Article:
Date: August 14, 2012
Author(s): Rob Williams
In the original Darksiders, we assumed the role of one of the four horsemen, War, who’s been accused of unleashing the apocalypse on the world. In this second title, we play as his brother, Death, who vows to clear War’s good name. Though the stories are shared, Darksiders II proves to be one of the best aRPGs we’ve ever played.
There are a number of reasons why gaming can be so much fun, but one of the highlights is that it allows you to push aside real-life for a bit and become someone or something else for a while. At any given moment you could be an Italian plumber on a personal quest to find a princess or could be fending off hordes of zombies trying to protect your town or maybe even the universe.
Of all the characters you could play as, however, could there possibly be a cooler role to assume than that of Death, one of the four horsemen of the apocalypse? I think not.
The original Darksiders became somewhat of a cult classic right from the get-go. It featured an interesting aesthetic, superb gameplay mechanics, cool environments, an epic soundtrack and possibly best of all, an intriguing story. Sure, stories featuring the four horsemen aren’t uncommon, but Vigil Games’ rendition captivated audiences all over.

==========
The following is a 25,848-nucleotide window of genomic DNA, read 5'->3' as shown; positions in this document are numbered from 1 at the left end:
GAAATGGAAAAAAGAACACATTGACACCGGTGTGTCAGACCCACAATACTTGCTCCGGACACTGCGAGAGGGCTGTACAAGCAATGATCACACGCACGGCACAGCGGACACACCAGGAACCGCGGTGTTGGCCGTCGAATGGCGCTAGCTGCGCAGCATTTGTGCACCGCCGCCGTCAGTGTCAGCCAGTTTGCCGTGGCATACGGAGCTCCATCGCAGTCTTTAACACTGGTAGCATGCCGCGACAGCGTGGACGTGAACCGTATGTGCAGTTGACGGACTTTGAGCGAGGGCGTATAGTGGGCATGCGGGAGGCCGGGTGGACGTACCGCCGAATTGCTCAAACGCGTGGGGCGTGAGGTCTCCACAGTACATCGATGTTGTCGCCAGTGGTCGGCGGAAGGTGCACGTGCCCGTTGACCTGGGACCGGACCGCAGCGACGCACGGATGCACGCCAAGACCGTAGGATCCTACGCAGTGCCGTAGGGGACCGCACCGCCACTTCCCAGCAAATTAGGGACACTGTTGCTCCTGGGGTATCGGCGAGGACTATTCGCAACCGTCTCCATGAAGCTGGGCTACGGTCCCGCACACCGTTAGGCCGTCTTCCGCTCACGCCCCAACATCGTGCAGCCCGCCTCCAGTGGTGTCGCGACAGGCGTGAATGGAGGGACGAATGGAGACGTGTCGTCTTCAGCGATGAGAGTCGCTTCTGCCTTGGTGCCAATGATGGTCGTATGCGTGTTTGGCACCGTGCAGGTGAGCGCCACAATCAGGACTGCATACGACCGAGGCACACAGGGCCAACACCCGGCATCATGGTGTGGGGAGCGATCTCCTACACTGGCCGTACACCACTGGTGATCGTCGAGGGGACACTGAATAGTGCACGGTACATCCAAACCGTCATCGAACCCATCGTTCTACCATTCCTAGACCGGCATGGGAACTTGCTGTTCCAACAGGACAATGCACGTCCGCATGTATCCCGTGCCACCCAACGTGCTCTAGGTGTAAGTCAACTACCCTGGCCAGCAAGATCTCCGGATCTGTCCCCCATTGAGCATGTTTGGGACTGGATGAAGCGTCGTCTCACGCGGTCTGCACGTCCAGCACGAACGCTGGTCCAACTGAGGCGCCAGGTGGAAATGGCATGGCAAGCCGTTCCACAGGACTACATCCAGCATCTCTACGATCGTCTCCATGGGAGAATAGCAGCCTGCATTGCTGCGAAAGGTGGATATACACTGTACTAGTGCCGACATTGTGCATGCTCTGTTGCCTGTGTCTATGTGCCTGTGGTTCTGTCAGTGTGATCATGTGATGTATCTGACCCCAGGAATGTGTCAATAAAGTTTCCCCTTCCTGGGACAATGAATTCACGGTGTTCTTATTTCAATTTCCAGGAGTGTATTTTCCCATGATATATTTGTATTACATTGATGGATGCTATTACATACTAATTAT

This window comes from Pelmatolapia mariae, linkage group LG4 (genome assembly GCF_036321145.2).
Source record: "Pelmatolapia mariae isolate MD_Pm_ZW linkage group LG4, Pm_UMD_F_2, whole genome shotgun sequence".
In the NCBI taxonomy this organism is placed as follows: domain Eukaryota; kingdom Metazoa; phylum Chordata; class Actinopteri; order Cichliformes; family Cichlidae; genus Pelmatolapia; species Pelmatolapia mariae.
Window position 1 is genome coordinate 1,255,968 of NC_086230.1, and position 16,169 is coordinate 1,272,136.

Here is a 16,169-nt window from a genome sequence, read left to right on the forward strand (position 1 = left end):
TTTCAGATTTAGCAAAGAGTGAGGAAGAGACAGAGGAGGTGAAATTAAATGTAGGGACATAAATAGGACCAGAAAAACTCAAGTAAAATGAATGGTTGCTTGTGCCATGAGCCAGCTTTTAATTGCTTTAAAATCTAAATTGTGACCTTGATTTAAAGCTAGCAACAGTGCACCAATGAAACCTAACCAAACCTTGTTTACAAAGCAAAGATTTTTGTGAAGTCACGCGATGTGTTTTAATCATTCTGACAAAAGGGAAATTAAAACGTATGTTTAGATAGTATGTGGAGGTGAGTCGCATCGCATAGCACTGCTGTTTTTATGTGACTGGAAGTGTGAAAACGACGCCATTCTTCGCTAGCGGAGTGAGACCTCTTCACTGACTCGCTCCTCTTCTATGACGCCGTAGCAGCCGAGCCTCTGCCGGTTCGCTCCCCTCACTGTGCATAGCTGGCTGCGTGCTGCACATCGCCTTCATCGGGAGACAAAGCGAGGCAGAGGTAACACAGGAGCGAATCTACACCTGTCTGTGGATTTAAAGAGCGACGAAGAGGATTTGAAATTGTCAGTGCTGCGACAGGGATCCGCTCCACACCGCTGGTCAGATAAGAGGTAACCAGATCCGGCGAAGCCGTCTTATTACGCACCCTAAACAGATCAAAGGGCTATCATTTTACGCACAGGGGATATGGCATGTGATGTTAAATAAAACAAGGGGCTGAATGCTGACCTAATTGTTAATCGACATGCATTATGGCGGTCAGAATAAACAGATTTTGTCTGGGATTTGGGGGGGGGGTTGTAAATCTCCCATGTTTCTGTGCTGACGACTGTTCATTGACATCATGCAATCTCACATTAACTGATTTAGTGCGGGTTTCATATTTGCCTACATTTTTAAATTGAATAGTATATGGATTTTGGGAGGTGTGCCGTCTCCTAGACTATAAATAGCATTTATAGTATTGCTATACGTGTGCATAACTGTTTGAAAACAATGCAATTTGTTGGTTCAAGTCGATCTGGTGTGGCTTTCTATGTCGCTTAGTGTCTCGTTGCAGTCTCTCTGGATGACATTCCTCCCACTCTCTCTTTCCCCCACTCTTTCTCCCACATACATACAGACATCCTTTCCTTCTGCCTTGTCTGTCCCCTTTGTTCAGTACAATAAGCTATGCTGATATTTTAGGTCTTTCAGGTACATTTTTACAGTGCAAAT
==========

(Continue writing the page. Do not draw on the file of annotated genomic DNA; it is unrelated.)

Darksiders II – The First 20 Minutes
Continuing this epic story, Darksiders II is neither a prequel or sequel – rather, its story perfectly aligns with that of the original game. You might recall from that game that Death’s brother War was accused by the Charred Council – the group which maintains a balance between heaven and hell – of starting an apocalypse prematurely. Throughout the game, War’s quest was to find the one who summoned him and to clear his name. In Darksiders II, it’s his brother Death that more or less seeks out to do the same.
If you were a fan of the original game, you’re pretty-well guaranteed to enjoy this follow-up. All of the hack-and-slash aRPG elements are brought back, but this time with a larger world to explore and a lot more to do. If the original took you 25 hours to beat, expect this one to take you even longer – a lot longer if you are a completionist.
At the start of the game, Death is introduced to the story in much the same way War was in the original. You’ll quickly be back to hacking and slashing, finding minor secrets right from the get-go. You ultimately reach Tri-State, a small town where you will learn much about the current state of the world. Your first order of business is to help the local forge get back up and running, eventually completing enough objectives to reach the Tree of Life to restore the world to its pre-apocalyptic state.